The home-based screening test for cervical cancer risk has appeared

Cervical cancer and the main risk factors

A non-invasive test could be used by women to detect the risk of developing cervical cancer without a doctor's visit, reports the Press Association.

A team of scientists from the United Kingdom has developed a way to detect precancerous lesions by analyzing urine samples and vaginal discharge that can be taken by women in the comfort of their home.

The "self-sampling" test has proven popular among women who participated in the study, which means it has the potential to improve access to cervical cancer screening programs if it becomes widely available, the researchers estimate.

"In the long run, self-sampling could become the standard method for all screening tests. The study indicates that women prefer to take a test at home rather than go to the doctor, ”said Dr. Belinda Nedjai, director of the Molecular Epidemiology Laboratory at Queen Mary University (London).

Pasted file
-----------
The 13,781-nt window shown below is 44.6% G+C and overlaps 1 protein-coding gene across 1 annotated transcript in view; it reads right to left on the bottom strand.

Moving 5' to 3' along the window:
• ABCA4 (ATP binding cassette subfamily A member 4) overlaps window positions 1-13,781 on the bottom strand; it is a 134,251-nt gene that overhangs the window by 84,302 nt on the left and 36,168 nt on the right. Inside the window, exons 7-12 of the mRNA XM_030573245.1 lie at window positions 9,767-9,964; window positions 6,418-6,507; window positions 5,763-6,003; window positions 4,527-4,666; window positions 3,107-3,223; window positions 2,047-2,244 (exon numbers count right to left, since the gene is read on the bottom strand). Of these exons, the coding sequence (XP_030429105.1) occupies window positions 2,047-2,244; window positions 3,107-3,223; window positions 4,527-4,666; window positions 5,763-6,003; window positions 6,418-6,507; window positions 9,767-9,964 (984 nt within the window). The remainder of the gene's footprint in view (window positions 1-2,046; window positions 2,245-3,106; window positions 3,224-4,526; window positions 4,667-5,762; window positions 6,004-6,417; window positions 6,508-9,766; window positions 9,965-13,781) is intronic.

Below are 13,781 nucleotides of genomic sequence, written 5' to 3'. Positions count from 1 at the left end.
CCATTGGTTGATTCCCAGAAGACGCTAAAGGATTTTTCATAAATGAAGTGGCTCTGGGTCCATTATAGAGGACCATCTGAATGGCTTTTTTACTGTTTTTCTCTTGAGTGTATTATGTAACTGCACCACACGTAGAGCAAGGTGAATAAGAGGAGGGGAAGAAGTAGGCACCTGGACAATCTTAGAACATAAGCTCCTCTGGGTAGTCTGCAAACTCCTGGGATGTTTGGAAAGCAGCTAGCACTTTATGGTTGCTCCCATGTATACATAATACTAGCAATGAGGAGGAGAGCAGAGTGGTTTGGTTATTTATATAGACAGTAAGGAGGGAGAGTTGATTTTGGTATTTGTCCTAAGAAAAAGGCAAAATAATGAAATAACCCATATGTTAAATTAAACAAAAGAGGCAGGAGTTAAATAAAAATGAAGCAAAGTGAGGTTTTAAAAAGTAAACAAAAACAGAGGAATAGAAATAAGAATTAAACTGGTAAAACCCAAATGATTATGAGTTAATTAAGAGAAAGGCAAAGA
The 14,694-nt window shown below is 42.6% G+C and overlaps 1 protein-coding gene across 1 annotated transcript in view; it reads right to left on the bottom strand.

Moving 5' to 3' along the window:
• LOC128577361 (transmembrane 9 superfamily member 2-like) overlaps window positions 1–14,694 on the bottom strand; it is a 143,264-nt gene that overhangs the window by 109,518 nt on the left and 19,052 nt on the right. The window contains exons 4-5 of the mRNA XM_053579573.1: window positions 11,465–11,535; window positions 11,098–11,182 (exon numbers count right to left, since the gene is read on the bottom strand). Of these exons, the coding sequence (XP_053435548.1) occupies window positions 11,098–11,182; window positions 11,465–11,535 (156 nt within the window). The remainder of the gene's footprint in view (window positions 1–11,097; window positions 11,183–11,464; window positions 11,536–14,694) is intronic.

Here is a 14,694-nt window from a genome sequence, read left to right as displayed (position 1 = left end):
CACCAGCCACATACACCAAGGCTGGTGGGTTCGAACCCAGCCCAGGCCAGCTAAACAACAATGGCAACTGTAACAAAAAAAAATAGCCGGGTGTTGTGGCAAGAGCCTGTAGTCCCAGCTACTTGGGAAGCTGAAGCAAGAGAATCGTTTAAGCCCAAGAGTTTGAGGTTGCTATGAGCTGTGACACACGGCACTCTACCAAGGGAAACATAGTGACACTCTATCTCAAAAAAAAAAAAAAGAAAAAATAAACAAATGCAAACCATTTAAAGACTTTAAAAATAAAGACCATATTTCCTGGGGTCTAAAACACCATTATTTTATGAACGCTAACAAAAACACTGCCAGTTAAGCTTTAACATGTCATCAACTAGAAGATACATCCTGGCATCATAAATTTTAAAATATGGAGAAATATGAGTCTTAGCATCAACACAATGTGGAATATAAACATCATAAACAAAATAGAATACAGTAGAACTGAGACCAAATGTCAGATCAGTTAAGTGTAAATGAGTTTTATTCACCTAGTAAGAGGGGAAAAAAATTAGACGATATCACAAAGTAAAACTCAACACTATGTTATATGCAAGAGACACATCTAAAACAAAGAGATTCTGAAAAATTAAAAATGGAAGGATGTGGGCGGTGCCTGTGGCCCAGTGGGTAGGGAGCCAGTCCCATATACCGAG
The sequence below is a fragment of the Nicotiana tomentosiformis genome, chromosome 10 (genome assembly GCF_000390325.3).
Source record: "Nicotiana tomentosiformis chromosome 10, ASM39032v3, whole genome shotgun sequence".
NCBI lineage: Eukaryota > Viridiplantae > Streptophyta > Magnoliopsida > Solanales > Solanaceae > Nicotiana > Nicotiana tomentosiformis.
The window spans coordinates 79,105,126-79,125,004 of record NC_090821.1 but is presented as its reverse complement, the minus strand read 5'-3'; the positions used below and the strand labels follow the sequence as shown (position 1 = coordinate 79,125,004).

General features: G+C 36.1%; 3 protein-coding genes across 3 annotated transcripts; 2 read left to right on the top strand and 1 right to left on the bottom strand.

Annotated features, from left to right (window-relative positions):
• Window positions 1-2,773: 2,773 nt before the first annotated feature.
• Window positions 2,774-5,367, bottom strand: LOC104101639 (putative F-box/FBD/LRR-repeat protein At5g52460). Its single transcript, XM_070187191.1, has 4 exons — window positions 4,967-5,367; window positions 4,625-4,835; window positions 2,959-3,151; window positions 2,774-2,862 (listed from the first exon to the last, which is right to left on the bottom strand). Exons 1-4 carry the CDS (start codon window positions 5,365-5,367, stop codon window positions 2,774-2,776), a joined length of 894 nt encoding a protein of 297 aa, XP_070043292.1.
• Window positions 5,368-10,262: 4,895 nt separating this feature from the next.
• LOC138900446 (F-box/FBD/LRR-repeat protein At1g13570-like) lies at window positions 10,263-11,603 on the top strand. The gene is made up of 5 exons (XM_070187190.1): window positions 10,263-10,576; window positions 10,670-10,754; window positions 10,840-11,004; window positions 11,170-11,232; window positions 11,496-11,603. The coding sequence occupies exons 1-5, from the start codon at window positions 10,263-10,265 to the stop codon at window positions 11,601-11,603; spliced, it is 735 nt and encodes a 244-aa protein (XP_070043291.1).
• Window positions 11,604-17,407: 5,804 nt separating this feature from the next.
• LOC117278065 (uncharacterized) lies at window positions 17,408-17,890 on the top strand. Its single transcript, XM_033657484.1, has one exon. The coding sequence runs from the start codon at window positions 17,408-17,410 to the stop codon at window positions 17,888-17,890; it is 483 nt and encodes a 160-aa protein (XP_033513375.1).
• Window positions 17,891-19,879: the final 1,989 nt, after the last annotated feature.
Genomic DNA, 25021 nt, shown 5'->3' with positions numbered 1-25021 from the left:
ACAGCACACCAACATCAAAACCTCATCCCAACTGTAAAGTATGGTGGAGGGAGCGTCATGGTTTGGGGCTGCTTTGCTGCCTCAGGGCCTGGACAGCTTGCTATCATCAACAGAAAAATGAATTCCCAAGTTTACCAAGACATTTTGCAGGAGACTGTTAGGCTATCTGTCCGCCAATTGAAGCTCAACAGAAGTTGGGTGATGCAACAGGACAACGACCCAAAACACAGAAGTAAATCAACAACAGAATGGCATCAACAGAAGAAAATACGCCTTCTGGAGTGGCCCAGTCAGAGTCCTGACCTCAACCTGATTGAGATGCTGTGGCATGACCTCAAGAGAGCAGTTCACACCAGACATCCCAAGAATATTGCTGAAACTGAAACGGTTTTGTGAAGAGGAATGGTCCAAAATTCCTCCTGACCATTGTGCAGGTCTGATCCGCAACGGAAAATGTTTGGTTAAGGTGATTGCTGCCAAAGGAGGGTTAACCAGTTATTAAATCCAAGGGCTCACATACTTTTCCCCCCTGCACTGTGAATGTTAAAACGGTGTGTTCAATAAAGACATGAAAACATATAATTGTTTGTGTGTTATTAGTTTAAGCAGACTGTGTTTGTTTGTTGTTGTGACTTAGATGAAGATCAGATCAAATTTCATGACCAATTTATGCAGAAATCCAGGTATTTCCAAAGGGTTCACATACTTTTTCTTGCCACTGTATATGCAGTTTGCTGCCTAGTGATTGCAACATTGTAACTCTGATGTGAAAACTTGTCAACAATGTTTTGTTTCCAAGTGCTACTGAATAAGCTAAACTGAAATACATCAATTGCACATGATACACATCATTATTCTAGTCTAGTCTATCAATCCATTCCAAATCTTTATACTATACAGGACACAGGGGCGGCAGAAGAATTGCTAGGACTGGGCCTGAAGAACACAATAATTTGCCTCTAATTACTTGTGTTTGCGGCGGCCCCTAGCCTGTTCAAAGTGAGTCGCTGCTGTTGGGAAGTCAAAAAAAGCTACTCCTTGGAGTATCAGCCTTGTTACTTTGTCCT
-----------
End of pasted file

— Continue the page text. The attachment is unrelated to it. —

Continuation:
"We expect the self-sampling test to improve acceptance rates for cervical cancer screening and contribute to lower costs for health services and improve the performance of screening programs," the researcher added.

The test analyzes the methylation of four types of HPV (human papillomavirus), the most commonly associated with cancer and a human gene to calculate a risk score.

In previous research, they found that the test, when performed on cervical samples taken by medical personnel, was 100% accurate in detecting cervical cancer and was 93% accurate in detecting cancer risk. cervix in women with a positive HPV test, writes Agerpres.

"Currently, we are working on new markers to try to further improve the accuracy of the classifier, but these findings represent a breakthrough in cervical cancer screening, especially for women who do not reach the clinic, such as older women or those considering that the analysis of the secretions is too painful, or they do not have access to a screening program in their country ”, added Belinda Nedjai.

The study was presented at the "2019 NCRI Cancer Conference" held in Glasgow during this period.

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